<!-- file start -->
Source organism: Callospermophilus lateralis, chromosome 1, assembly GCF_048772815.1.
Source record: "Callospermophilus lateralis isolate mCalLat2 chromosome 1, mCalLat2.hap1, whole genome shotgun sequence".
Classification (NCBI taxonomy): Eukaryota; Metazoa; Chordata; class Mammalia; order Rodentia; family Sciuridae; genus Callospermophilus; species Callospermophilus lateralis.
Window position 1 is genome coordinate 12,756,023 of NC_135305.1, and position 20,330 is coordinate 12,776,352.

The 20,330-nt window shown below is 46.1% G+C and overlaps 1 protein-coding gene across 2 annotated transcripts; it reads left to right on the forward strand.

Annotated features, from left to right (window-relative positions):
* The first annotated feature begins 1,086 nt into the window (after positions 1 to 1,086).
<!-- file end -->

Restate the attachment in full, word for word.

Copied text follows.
Source organism: Callospermophilus lateralis, chromosome 1, assembly GCF_048772815.1.
Source record: "Callospermophilus lateralis isolate mCalLat2 chromosome 1, mCalLat2.hap1, whole genome shotgun sequence".
Classification (NCBI taxonomy): Eukaryota; Metazoa; Chordata; class Mammalia; order Rodentia; family Sciuridae; genus Callospermophilus; species Callospermophilus lateralis.
Window position 1 is genome coordinate 12,756,023 of NC_135305.1, and position 20,330 is coordinate 12,776,352.

The 20,330-nt window shown below is 46.1% G+C and overlaps 1 protein-coding gene across 2 annotated transcripts; it reads left to right on the forward strand.

Annotated features, from left to right (window-relative positions):
* The first annotated feature begins 1,086 nt into the window (after positions 1 to 1,086).